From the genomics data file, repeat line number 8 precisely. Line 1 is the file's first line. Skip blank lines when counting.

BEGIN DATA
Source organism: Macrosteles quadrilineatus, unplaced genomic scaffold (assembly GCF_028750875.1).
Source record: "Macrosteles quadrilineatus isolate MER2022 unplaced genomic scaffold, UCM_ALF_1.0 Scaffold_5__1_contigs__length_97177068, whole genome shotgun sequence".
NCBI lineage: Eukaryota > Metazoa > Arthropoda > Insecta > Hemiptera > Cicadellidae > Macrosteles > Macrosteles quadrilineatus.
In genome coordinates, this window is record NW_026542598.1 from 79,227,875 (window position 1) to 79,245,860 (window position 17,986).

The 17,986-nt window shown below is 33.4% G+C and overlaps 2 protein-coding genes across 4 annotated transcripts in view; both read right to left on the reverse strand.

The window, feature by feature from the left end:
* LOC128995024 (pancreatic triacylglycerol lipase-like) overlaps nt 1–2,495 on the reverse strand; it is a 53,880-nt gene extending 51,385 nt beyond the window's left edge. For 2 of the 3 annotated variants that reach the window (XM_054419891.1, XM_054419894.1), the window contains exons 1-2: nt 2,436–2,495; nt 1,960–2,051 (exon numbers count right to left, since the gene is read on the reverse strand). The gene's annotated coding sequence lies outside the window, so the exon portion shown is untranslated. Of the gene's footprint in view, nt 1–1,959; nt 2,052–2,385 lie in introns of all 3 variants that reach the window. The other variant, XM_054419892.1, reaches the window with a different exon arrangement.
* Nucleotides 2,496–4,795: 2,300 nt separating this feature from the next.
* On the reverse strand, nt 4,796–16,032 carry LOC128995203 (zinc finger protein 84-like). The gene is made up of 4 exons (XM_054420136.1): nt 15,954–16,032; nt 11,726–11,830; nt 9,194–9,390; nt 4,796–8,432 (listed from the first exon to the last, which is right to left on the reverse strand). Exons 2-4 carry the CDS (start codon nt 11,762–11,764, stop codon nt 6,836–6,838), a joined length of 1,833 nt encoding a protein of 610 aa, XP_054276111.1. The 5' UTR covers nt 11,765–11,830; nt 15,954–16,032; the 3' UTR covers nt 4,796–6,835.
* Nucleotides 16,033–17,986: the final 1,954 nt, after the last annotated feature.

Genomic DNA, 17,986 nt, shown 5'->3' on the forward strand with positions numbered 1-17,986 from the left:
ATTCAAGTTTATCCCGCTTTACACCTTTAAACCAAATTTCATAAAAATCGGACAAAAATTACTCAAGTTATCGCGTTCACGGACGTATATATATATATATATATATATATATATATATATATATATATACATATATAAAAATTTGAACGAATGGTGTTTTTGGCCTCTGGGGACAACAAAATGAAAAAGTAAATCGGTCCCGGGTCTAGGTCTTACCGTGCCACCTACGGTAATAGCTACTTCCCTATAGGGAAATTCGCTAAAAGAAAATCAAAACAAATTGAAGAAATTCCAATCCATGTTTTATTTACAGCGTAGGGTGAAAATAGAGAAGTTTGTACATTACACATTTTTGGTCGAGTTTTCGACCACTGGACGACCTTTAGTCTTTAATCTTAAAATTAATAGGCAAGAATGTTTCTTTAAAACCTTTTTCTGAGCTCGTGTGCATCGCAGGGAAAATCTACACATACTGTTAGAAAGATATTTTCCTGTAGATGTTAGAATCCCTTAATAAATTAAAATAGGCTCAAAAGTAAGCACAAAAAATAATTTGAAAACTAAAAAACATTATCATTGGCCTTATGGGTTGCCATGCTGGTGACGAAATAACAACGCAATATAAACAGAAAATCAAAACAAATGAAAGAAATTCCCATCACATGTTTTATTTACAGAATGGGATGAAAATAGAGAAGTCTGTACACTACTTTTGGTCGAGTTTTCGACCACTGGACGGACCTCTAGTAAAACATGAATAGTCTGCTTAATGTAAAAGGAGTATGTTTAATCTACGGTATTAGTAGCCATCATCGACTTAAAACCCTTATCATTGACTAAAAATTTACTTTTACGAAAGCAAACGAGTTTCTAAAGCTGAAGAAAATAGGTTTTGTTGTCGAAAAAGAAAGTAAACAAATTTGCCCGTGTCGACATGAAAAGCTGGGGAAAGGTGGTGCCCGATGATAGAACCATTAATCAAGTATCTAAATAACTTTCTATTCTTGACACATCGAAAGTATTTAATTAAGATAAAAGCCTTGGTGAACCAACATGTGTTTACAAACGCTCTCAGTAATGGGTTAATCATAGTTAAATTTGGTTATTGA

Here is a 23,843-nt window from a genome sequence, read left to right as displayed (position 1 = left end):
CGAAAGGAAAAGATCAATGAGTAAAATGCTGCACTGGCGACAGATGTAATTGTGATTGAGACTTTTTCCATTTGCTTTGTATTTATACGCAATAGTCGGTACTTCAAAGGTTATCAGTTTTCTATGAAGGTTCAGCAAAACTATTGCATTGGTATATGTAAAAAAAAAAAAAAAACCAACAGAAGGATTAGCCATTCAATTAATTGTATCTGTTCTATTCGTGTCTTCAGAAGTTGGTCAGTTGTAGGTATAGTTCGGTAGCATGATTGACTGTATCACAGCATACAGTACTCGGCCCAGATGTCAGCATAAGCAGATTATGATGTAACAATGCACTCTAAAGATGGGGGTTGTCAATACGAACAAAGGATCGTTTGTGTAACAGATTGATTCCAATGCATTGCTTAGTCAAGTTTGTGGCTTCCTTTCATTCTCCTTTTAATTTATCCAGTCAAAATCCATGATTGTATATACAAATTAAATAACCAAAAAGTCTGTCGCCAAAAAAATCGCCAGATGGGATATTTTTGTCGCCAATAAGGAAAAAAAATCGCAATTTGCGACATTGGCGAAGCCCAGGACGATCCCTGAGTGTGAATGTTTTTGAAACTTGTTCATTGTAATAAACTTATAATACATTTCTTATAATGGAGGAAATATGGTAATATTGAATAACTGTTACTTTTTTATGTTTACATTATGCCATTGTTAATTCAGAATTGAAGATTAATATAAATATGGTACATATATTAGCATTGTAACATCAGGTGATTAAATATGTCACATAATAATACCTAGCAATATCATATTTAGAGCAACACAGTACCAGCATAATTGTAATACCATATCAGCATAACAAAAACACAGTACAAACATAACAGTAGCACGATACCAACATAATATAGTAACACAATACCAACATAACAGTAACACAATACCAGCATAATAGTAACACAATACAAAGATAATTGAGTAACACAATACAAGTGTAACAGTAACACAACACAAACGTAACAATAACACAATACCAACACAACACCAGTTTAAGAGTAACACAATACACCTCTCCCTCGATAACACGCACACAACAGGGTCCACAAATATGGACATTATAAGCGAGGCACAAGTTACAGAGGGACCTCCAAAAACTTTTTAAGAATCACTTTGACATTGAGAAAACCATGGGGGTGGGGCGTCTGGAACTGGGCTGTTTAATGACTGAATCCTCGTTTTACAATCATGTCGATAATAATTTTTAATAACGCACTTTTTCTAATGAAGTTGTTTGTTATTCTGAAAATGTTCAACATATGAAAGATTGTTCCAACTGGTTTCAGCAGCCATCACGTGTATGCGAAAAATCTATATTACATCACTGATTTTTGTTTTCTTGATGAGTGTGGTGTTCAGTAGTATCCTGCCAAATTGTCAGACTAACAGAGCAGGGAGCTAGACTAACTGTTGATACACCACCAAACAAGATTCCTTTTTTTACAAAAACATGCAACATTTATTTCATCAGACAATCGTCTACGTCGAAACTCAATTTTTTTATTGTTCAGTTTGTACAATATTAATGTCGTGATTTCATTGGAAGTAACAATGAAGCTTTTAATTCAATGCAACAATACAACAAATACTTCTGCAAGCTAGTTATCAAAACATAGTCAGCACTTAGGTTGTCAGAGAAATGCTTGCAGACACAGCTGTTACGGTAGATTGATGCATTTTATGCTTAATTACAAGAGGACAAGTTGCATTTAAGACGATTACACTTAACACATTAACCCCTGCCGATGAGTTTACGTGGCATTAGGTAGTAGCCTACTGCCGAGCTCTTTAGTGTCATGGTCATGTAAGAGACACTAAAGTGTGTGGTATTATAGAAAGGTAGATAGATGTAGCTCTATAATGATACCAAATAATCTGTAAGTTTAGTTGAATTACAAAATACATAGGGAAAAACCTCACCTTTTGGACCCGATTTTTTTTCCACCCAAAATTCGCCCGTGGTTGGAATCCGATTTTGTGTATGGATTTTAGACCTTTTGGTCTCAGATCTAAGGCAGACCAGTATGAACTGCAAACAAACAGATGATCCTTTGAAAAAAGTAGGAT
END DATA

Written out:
* Nucleotides 2,496–4,795: 2,300 nt separating this feature from the next.